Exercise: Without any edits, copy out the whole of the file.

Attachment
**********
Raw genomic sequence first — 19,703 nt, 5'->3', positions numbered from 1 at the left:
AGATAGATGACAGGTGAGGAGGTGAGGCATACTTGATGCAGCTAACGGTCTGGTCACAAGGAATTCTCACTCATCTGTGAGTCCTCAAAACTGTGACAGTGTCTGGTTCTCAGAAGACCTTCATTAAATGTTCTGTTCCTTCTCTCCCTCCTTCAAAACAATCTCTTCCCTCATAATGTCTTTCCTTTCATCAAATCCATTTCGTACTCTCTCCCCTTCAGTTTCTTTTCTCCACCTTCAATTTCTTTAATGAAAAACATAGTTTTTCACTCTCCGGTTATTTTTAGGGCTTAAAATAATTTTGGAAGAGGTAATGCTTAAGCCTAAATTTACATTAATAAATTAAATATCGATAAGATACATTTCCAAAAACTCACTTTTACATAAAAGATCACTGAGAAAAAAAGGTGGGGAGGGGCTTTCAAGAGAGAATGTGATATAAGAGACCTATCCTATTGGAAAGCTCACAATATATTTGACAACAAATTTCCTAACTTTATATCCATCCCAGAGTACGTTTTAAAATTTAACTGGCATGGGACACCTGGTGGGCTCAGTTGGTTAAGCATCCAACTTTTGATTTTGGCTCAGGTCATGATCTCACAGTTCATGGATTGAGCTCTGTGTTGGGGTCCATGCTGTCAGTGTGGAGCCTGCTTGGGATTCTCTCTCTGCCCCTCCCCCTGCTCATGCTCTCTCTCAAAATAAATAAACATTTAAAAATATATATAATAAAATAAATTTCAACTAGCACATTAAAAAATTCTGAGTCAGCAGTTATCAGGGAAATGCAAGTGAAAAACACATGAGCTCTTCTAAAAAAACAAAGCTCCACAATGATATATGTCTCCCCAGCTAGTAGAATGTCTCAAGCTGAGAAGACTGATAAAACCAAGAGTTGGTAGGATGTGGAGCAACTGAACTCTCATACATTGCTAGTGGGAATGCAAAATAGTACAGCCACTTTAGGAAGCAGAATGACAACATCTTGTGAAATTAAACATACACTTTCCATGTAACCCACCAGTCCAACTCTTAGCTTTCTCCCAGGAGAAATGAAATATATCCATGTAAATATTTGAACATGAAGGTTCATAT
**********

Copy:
Raw genomic sequence first — 19,703 nt, 5'->3', positions numbered from 1 at the left:
AGATAGATGACAGGTGAGGAGGTGAGGCATACTTGATGCAGCTAACGGTCTGGTCACAAGGAATTCTCACTCATCTGTGAGTCCTCAAAACTGTGACAGTGTCTGGTTCTCAGAAGACCTTCATTAAATGTTCTGTTCCTTCTCTCCCTCCTTCAAAACAATCTCTTCCCTCATAATGTCTTTCCTTTCATCAAATCCATTTCGTACTCTCTCCCCTTCAGTTTCTTTTCTCCACCTTCAATTTCTTTAATGAAAAACATAGTTTTTCACTCTCCGGTTATTTTTAGGGCTTAAAATAATTTTGGAAGAGGTAATGCTTAAGCCTAAATTTACATTAATAAATTAAATATCGATAAGATACATTTCCAAAAACTCACTTTTACATAAAAGATCACTGAGAAAAAAAGGTGGGGAGGGGCTTTCAAGAGAGAATGTGATATAAGAGACCTATCCTATTGGAAAGCTCACAATATATTTGACAACAAATTTCCTAACTTTATATCCATCCCAGAGTACGTTTTAAAATTTAACTGGCATGGGACACCTGGTGGGCTCAGTTGGTTAAGCATCCAACTTTTGATTTTGGCTCAGGTCATGATCTCACAGTTCATGGATTGAGCTCTGTGTTGGGGTCCATGCTGTCAGTGTGGAGCCTGCTTGGGATTCTCTCTCTGCCCCTCCCCCTGCTCATGCTCTCTCTCAAAATAAATAAACATTTAAAAATATATATAATAAAATAAATTTCAACTAGCACATTAAAAAATTCTGAGTCAGCAGTTATCAGGGAAATGCAAGTGAAAAACACATGAGCTCTTCTAAAAAAACAAAGCTCCACAATGATATATGTCTCCCCAGCTAGTAGAATGTCTCAAGCTGAGAAGACTGATAAAACCAAGAGTTGGTAGGATGTGGAGCAACTGAACTCTCATACATTGCTAGTGGGAATGCAAAATAGTACAGCCACTTTAGGAAGCAGAATGACAACATCTTGTGAAATTAAACATACACTTTCCATGTAACCCACCAGTCCAACTCTTAGCTTTCTCCCAGGAGAAATGAAATATATCCATGTAAATATTTGAACATGAAGGTTCATAT